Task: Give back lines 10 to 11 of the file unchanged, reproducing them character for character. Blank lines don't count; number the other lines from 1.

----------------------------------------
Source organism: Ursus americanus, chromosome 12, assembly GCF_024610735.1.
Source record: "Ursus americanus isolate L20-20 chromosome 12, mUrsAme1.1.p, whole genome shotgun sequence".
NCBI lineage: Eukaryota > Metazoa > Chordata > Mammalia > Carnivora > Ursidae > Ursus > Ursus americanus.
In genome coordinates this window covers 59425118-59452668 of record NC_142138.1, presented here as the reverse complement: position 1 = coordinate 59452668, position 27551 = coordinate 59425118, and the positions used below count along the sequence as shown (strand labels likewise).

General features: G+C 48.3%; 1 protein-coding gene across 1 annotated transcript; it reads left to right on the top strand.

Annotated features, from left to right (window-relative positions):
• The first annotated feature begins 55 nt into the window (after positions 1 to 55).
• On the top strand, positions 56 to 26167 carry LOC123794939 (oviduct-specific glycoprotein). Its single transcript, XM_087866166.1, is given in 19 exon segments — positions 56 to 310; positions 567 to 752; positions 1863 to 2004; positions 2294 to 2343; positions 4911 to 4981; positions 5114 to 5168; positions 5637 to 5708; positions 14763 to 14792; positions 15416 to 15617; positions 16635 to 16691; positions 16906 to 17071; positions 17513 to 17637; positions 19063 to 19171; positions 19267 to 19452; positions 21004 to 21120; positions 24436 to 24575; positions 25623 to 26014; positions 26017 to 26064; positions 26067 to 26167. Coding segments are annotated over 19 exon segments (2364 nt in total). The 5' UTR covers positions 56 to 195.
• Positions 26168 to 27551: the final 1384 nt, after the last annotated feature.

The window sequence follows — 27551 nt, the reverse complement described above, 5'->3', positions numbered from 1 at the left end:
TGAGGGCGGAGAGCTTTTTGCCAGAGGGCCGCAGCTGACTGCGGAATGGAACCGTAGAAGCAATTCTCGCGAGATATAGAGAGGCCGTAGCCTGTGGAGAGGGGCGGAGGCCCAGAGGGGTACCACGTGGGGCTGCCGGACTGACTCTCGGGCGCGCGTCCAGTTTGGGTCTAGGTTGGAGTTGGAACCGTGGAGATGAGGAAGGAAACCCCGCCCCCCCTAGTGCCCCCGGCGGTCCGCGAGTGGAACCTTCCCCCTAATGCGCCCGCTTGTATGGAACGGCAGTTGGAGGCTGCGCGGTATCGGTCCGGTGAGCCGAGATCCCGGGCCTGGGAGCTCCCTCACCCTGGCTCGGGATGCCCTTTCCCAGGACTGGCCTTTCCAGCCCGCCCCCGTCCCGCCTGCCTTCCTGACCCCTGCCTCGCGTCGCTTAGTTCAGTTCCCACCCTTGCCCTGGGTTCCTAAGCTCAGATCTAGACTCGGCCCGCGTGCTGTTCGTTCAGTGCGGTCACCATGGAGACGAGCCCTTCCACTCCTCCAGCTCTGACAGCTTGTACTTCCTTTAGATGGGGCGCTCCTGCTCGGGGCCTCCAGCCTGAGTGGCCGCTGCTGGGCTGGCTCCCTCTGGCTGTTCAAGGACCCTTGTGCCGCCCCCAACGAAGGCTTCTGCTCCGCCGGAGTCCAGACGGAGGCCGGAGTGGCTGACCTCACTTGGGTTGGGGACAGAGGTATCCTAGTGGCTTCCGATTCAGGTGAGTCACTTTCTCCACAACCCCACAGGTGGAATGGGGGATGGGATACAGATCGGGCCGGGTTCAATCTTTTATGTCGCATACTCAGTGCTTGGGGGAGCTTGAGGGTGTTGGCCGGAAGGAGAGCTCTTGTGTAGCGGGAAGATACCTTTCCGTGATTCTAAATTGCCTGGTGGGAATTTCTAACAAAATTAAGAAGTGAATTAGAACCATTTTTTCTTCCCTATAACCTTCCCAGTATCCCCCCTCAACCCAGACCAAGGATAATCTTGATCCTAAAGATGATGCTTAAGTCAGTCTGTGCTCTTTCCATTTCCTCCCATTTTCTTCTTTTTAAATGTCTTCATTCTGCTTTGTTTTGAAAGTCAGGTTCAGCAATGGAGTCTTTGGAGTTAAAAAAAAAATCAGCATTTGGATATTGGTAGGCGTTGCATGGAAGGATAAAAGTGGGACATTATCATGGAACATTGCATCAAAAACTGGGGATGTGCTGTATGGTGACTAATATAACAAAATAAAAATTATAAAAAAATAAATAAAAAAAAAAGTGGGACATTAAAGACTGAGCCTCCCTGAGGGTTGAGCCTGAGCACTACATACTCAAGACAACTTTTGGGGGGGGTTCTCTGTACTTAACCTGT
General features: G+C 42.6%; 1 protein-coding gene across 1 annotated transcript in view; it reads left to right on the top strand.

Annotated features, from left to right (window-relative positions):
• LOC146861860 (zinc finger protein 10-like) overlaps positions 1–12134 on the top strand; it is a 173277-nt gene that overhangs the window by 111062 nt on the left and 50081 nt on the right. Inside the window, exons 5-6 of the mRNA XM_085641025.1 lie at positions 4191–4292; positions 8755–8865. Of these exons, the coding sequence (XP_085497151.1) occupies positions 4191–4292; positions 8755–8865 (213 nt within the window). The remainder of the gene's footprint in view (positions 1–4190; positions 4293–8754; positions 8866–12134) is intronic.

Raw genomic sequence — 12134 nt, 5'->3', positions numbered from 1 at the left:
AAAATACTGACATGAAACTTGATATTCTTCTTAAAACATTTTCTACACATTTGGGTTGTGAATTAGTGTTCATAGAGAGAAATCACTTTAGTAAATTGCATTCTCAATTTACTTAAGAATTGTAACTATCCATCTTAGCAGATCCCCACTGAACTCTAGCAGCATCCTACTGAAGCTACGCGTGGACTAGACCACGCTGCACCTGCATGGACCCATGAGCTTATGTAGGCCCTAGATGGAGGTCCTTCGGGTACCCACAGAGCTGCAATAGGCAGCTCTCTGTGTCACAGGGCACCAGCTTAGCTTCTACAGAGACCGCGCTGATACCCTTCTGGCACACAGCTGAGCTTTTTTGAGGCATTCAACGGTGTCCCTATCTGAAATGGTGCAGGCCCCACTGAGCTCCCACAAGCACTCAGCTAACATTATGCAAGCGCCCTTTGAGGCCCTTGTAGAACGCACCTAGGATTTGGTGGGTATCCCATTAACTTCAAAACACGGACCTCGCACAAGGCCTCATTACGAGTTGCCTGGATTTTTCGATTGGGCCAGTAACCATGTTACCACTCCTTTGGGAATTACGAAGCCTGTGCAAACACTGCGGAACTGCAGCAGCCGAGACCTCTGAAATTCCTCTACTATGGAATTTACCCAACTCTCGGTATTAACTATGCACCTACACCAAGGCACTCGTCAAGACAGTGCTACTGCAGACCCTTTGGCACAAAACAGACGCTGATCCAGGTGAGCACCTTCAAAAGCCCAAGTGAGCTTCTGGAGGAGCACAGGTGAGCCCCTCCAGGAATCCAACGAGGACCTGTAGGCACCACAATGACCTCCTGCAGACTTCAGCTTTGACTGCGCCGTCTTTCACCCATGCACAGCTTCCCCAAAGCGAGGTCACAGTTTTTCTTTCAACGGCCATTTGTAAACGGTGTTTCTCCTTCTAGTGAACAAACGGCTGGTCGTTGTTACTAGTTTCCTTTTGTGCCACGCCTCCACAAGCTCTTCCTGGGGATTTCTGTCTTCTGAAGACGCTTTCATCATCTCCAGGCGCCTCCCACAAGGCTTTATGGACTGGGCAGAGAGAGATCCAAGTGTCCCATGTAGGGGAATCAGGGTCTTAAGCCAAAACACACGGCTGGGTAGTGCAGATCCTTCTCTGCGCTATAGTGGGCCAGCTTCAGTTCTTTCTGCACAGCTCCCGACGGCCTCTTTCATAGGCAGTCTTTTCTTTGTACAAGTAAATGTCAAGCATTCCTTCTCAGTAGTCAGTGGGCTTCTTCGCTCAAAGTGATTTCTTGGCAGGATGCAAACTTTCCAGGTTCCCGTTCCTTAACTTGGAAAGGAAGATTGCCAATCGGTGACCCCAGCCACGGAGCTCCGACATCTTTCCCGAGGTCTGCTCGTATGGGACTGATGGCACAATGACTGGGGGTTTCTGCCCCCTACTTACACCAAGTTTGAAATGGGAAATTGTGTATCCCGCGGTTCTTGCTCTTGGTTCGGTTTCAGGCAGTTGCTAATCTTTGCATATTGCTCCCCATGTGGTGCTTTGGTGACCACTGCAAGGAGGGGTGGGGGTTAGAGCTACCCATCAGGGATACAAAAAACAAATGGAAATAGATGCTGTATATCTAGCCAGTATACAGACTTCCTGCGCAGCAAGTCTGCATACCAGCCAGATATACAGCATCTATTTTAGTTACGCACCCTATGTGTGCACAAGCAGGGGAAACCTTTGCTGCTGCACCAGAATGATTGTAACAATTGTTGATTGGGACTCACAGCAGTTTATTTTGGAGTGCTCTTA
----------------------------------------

The window sequence follows — 27551 nt, the reverse complement described above, 5'->3', positions numbered from 1 at the left end:
TGAGGGCGGAGAGCTTTTTGCCAGAGGGCCGCAGCTGACTGCGGAATGGAACCGTAGAAGCAATTCTCGCGAGATATAGAGAGGCCGTAGCCTGTGGAGAGGGGCGGAGGCCCAGAGGGGTACCACGTGGGGCTGCCGGACTGACTCTCGGGCGCGCGTCCAGTTTGGGTCTAGGTTGGAGTTGGAACCGTGGAGATGAGGAAGGAAACCCCGCCCCCCCTAGTGCCCCCGGCGGTCCGCGAGTGGAACCTTCCCCCTAATGCGCCCGCTTGTATGGAACGGCAGTTGGAGGCTGCGCGGTATCGGTCCGGTGAGCCGAGATCCCGGGCCTGGGAGCTCCCTCACCCTGGCTCGGGATGCCCTTTCCCAGGACTGGCCTTTCCAGCCCGCCCCCGTCCCGCCTGCCTTCCTGACCCCTGCCTCGCGTCGCTTAGTTCAGTTCCCACCCTTGCCCTGGGTTCCTAAGCTCAGATCTAGACTCGGCCCGCGTGCTGTTCGTTCAGTGCGGTCACCATGGAGACGAGCCCTTCCACTCCTCCAGCTCTGACAGCTTGTACTTCCTTTAGATGGGGCGCTCCTGCTCGGGGCCTCCAGCCTGAGTGGCCGCTGCTGGGCTGGCTCCCTCTGGCTGTTCAAGGACCCTTGTGCCGCCCCCAACGAAGGCTTCTGCTCCGCCGGAGTCCAGACGGAGGCCGGAGTGGCTGACCTCACTTGGGTTGGGGACAGAGGTATCCTAGTGGCTTCCGATTCAGGTGAGTCACTTTCTCCACAACCCCACAGGTGGAATGGGGGATGGGATACAGATCGGGCCGGGTTCAATCTTTTATGTCGCATACTCAGTGCTTGGGGGAGCTTGAGGGTGTTGGCCGGAAGGAGAGCTCTTGTGTAGCGGGAAGATACCTTTCCGTGATTCTAAATTGCCTGGTGGGAATTTCTAACAAAATTAAGAAGTGAATTAGAACCATTTTTTCTTCCCTATAACCTTCCCAGTATCCCCCCTCAACCCAGACCAAGGATAATCTTGATCCTAAAGATGATGCTTAAGTCAGTCTGTGCTCTTTCCATTTCCTCCCATTTTCTTCTTTTTAAATGTCTTCATTCTGCTTTGTTTTGAAAGTCAGGTTCAGCAATGGAGTCTTTGGAGTTAAAAAAAAAATCAGCATTTGGATATTGGTAGGCGTTGCATGGAAGGATAAAAGTGGGACATTATCATGGAACATTGCATCAAAAACTGGGGATGTGCTGTATGGTGACTAATATAACAAAATAAAAATTATAAAAAAATAAATAAAAAAAAAAGTGGGACATTAAAGACTGAGCCTCCCTGAGGGTTGAGCCTGAGCACTACATACTCAAGACAACTTTTGGGGGGGGTTCTCTGTACTTAACCTGT